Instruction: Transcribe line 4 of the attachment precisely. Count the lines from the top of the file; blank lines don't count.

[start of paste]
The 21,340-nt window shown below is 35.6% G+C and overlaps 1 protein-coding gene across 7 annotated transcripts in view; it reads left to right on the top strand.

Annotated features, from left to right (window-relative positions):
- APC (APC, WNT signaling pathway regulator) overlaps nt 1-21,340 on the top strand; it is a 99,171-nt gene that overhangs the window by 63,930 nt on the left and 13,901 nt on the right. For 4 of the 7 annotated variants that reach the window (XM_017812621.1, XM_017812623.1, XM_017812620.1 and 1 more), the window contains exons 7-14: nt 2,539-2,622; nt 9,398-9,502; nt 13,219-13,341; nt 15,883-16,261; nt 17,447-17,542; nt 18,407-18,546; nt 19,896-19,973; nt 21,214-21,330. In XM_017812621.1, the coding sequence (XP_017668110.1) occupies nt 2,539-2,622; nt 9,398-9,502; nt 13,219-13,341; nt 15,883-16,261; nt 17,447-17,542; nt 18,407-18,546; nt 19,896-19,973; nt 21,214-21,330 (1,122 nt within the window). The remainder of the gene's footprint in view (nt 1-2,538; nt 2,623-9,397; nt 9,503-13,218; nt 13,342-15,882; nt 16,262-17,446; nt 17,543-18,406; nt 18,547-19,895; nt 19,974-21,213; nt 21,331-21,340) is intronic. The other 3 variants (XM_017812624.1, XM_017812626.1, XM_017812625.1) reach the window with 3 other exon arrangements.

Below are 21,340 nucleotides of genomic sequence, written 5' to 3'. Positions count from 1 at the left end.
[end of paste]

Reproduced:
Below are 21,340 nucleotides of genomic sequence, written 5' to 3'. Positions count from 1 at the left end.